The Presidents “red line” was drawn nearly a year ahead of the first chemical attack in a series of three that has left more than 1400 people dead, 400 of them children. But where does the average American draw their proverbial line in the sand? An impromptu poll of the people I encounter shows me that there is much criticism of a mission in Syria, but possible solutions are notably missing from the rhetoric. While there are similarities between Iraq, frankly that is a rather naive viewpoint. The similarities between the two locations begin and end in the arid geographical position of Syria which literally borders Northern Iraq. While it is indeed true that the resident dictator of Syria is a member of the Baath party and is accused of gassing his own people, this time the information confirming Assad’s guilt is considerably more finite than the information connecting Saddam Hussein to his own crimes against humanity. Because this time the gas that flooded the slanted dusty residential area just outside Damascus also flooded onto the myriad of screens connected to the World Wide Web. And the world too was then instantly flooded with the images of dying children writhing and burning in their own agony, drowning in the dirt.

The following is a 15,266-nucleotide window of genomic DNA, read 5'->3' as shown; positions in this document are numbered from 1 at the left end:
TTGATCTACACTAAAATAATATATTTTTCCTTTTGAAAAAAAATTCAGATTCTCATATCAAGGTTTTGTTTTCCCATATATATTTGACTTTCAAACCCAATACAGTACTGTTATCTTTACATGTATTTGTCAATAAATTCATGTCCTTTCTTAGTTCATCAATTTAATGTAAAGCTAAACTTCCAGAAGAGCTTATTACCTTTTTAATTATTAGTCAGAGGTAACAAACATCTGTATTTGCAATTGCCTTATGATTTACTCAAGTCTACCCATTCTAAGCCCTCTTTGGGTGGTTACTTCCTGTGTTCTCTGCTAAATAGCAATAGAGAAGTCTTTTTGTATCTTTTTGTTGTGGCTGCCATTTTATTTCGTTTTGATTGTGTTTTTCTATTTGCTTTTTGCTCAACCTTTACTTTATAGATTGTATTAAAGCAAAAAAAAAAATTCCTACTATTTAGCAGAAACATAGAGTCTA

I would like the American people or at least those within the reach of my words to consider how offensive it might be to the residents of the town recently struck by gas, who now must wait for a European investigation to confirm to them a fact that the imagery of their own dead children last week proved. While investigation is indeed important, hastiness is demanded in the case of dead children. For often times on the outskirts of conflict we forget to consider those who are most directly affected by our action, or rather inaction. When the evidence is examined one thing becomes clear, Assad is out of control, ruthless and now desperate to hold onto what little power he has left, in the second year of his civil war. The U.N’s secretary general can now confirm his belief that Syria indeed used gas. However the United Nations being a group which we belong to, as well as China and Russia, 2 of the 5 permanent members who are allies with the Assad Regime, will stay out of any future conflicts though they support American intervention. Now it seems that China and Russia are among the only pillars left still propping up the Assad Regime and keeping the dream of a Democratic Syria first started during their own Arab springs nearly 2 and a half years ago from coming to fruition.